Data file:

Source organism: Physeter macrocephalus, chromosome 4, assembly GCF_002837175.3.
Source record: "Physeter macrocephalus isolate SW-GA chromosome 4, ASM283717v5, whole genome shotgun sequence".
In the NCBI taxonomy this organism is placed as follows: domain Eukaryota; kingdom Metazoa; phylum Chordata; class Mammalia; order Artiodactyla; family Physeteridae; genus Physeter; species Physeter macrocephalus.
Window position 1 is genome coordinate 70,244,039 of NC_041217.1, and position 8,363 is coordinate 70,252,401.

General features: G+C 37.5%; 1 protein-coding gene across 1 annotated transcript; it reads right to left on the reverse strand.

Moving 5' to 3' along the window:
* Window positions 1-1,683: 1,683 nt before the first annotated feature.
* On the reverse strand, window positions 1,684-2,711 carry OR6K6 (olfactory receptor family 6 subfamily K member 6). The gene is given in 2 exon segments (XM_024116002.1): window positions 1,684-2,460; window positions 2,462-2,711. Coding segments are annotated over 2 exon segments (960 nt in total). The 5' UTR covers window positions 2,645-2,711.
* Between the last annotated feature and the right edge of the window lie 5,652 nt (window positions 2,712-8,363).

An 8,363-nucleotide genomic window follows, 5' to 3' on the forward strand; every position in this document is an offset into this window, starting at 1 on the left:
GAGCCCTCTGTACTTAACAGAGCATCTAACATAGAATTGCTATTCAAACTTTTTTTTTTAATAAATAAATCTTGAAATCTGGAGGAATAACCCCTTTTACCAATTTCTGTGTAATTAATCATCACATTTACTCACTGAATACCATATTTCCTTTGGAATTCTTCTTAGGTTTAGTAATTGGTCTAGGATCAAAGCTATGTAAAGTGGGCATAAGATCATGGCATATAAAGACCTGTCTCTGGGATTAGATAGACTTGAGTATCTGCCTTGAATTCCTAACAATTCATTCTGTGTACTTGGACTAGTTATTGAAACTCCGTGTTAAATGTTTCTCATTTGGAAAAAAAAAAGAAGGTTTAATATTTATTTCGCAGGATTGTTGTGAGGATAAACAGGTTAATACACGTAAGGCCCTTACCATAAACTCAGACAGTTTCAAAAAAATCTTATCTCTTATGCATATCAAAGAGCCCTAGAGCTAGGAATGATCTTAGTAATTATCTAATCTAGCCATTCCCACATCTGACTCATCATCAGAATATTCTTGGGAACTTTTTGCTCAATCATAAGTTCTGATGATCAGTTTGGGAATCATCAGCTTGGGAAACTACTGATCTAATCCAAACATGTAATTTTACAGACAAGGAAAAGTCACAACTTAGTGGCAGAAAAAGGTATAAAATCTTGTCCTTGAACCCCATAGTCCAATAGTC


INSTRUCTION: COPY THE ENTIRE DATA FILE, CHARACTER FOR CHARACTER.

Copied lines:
Source organism: Physeter macrocephalus, chromosome 4, assembly GCF_002837175.3.
Source record: "Physeter macrocephalus isolate SW-GA chromosome 4, ASM283717v5, whole genome shotgun sequence".
In the NCBI taxonomy this organism is placed as follows: domain Eukaryota; kingdom Metazoa; phylum Chordata; class Mammalia; order Artiodactyla; family Physeteridae; genus Physeter; species Physeter macrocephalus.
Window position 1 is genome coordinate 70,244,039 of NC_041217.1, and position 8,363 is coordinate 70,252,401.

General features: G+C 37.5%; 1 protein-coding gene across 1 annotated transcript; it reads right to left on the reverse strand.

Moving 5' to 3' along the window:
* Window positions 1-1,683: 1,683 nt before the first annotated feature.
* On the reverse strand, window positions 1,684-2,711 carry OR6K6 (olfactory receptor family 6 subfamily K member 6). The gene is given in 2 exon segments (XM_024116002.1): window positions 1,684-2,460; window positions 2,462-2,711. Coding segments are annotated over 2 exon segments (960 nt in total). The 5' UTR covers window positions 2,645-2,711.
* Between the last annotated feature and the right edge of the window lie 5,652 nt (window positions 2,712-8,363).

An 8,363-nucleotide genomic window follows, 5' to 3' on the forward strand; every position in this document is an offset into this window, starting at 1 on the left:
GAGCCCTCTGTACTTAACAGAGCATCTAACATAGAATTGCTATTCAAACTTTTTTTTTTAATAAATAAATCTTGAAATCTGGAGGAATAACCCCTTTTACCAATTTCTGTGTAATTAATCATCACATTTACTCACTGAATACCATATTTCCTTTGGAATTCTTCTTAGGTTTAGTAATTGGTCTAGGATCAAAGCTATGTAAAGTGGGCATAAGATCATGGCATATAAAGACCTGTCTCTGGGATTAGATAGACTTGAGTATCTGCCTTGAATTCCTAACAATTCATTCTGTGTACTTGGACTAGTTATTGAAACTCCGTGTTAAATGTTTCTCATTTGGAAAAAAAAAAGAAGGTTTAATATTTATTTCGCAGGATTGTTGTGAGGATAAACAGGTTAATACACGTAAGGCCCTTACCATAAACTCAGACAGTTTCAAAAAAATCTTATCTCTTATGCATATCAAAGAGCCCTAGAGCTAGGAATGATCTTAGTAATTATCTAATCTAGCCATTCCCACATCTGACTCATCATCAGAATATTCTTGGGAACTTTTTGCTCAATCATAAGTTCTGATGATCAGTTTGGGAATCATCAGCTTGGGAAACTACTGATCTAATCCAAACATGTAATTTTACAGACAAGGAAAAGTCACAACTTAGTGGCAGAAAAAGGTATAAAATCTTGTCCTTGAACCCCATAGTCCAATAGTC